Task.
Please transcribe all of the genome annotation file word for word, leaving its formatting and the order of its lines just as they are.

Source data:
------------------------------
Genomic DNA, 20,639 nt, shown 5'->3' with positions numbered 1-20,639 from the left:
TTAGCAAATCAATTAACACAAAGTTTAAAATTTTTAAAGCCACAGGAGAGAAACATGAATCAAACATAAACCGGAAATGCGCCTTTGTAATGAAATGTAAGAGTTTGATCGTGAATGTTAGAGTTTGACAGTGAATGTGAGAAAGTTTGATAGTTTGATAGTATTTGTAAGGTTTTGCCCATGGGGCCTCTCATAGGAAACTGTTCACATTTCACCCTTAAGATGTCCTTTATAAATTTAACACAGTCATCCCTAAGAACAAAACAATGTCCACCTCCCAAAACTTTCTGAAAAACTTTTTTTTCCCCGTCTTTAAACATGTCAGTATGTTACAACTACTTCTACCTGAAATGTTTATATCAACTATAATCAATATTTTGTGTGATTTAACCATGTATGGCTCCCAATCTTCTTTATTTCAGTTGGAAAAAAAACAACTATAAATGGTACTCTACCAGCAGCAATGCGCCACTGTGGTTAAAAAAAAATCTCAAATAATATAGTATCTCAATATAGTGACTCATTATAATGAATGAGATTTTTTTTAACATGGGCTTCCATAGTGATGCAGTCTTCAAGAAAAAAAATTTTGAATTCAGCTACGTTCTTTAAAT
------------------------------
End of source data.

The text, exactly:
Genomic DNA, 20,639 nt, shown 5'->3' with positions numbered 1-20,639 from the left:
TTAGCAAATCAATTAACACAAAGTTTAAAATTTTTAAAGCCACAGGAGAGAAACATGAATCAAACATAAACCGGAAATGCGCCTTTGTAATGAAATGTAAGAGTTTGATCGTGAATGTTAGAGTTTGACAGTGAATGTGAGAAAGTTTGATAGTTTGATAGTATTTGTAAGGTTTTGCCCATGGGGCCTCTCATAGGAAACTGTTCACATTTCACCCTTAAGATGTCCTTTATAAATTTAACACAGTCATCCCTAAGAACAAAACAATGTCCACCTCCCAAAACTTTCTGAAAAACTTTTTTTTCCCCGTCTTTAAACATGTCAGTATGTTACAACTACTTCTACCTGAAATGTTTATATCAACTATAATCAATATTTTGTGTGATTTAACCATGTATGGCTCCCAATCTTCTTTATTTCAGTTGGAAAAAAAACAACTATAAATGGTACTCTACCAGCAGCAATGCGCCACTGTGGTTAAAAAAAAATCTCAAATAATATAGTATCTCAATATAGTGACTCATTATAATGAATGAGATTTTTTTTAACATGGGCTTCCATAGTGATGCAGTCTTCAAGAAAAAAAATTTTGAATTCAGCTACGTTCTTTAAAT